Only a small fraction of students had the option to get their loans forgiven — those that enrolled during a two-week period before the July agreement was announced. The rest of the students have continued to pursue degrees, and will continue under ECMC Group, the nonprofit loan servicer that bought a large portfolio of Corinthian’s schools last week.

Corinthian operates under the Everest College, WyoTech and Heald brands.

Students like Jeffrey Holman of Indiana, who is pursuing an online bachelor’s degree in computer information science at Everest, feel trapped.

“They made it look like they just did everybody a big huge favor,” said Holman, 52. “But I still don’t understand the favor they’ve done. We didn’t get the chance to choose our future.”

Since July, Holman said he has yet to get a straight answer from Corinthian employees about the agreement with the Education Department.

He got a few boilerplate disclosures in an email. When he followed up by phone, Holman said employees told him there was nothing to worry about: It was just a routine paperwork issue with the federal government.

Since the summer, Holman said, the quality of the education has gone downhill. During one week, students had no instructor for one of the classes. Delivery of textbooks has been disrupted, he said.

Holman had worked as a tree trimmer until he got injured in 2007, limiting his employment options. He decided to enroll in an associate’s degree program at Everest in 2010. He re-enrolled in a bachelor’s program in 2012, believing that the expense was worth the salary he’d make after graduation.

Now he believes it was worth nothing.

“I can’t even look at myself in the mirror in the morning, because I feel like a damn fool,” Holman said.

Student advocates have argued that the Education Department has ceded too much authority to Corinthian. The company is allowed to continue recruiting students, and is in charge of communicating its financial situation to students.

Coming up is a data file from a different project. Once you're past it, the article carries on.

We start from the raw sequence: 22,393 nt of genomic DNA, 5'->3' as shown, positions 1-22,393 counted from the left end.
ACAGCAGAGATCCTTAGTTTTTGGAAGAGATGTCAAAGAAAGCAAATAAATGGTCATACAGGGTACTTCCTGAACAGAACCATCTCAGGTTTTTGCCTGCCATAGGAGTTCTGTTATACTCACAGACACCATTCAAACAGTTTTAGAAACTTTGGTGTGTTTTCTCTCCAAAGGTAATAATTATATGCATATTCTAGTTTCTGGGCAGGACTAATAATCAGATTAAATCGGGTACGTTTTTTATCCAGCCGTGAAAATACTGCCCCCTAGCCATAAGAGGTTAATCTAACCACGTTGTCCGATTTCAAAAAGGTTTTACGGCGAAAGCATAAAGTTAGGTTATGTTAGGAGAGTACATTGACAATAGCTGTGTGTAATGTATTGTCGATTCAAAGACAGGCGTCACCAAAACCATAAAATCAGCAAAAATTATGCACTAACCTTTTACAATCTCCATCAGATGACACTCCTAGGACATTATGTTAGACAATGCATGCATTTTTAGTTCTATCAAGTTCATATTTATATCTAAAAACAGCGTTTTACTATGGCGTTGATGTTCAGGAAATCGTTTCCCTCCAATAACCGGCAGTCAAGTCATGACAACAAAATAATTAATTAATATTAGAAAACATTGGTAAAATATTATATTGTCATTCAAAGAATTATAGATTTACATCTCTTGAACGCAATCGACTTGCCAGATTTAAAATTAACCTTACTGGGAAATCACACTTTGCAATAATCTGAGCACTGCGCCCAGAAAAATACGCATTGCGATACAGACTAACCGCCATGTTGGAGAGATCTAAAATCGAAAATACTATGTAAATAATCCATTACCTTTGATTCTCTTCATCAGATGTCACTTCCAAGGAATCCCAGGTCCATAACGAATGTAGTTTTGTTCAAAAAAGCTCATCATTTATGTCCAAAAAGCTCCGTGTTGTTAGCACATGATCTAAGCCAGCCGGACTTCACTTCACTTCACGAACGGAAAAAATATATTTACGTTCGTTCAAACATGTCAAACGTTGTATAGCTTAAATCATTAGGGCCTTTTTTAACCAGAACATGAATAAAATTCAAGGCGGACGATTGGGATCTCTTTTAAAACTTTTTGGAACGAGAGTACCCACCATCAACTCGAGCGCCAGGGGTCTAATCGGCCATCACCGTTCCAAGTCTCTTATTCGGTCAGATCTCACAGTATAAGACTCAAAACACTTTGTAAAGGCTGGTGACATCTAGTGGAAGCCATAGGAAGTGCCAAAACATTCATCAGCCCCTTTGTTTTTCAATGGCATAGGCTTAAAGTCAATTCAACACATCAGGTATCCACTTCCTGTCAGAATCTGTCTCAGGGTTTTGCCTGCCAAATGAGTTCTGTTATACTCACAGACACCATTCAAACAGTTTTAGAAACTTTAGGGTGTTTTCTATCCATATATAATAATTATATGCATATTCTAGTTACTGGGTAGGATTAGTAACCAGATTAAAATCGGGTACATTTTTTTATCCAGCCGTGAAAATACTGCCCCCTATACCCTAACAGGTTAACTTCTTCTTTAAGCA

“They have every financial incentive to do whatever it takes to keep students in the school,” said Maggie Thompson, a campaign manager for the Center for American Progress who runs a program centered around student debt issues. “That’s one of the larger problems with this.”

Liann Early, who lives in Lancaster and has been taking online paralegal and business classes since May, said she feels as if Corinthian employees are operating on a script, never directly answering questions about the company’s future.

“It’s like I’m wasting my time with them,” said Early, 50. “And I’m too old to keep wasting my time.”

Going forward, nearly 40,000 students at 56 schools will be transferred to ECMC Group, which has no experience running higher education institutions.

Gunja said the Education Department is pleased that ECMC has pledged to reduce tuition and stop enrolling students in programs where there isn’t local demand for such jobs.

“That’s how these career programs should work,” he said. “There should be a determination that’s made that the certificate you get will get you a job. That is not what’s happening with some of the institutions in the for-profit industry right now.”

ECMC has also pledged to replace Corinthian’s senior management team. That hasn’t given students much confidence.

“When other people start taking over, it gets crazy,” Early said. “The problem I’m having is if I go forward, is it going to be a legit degree?”

Twitter: @c_kirkham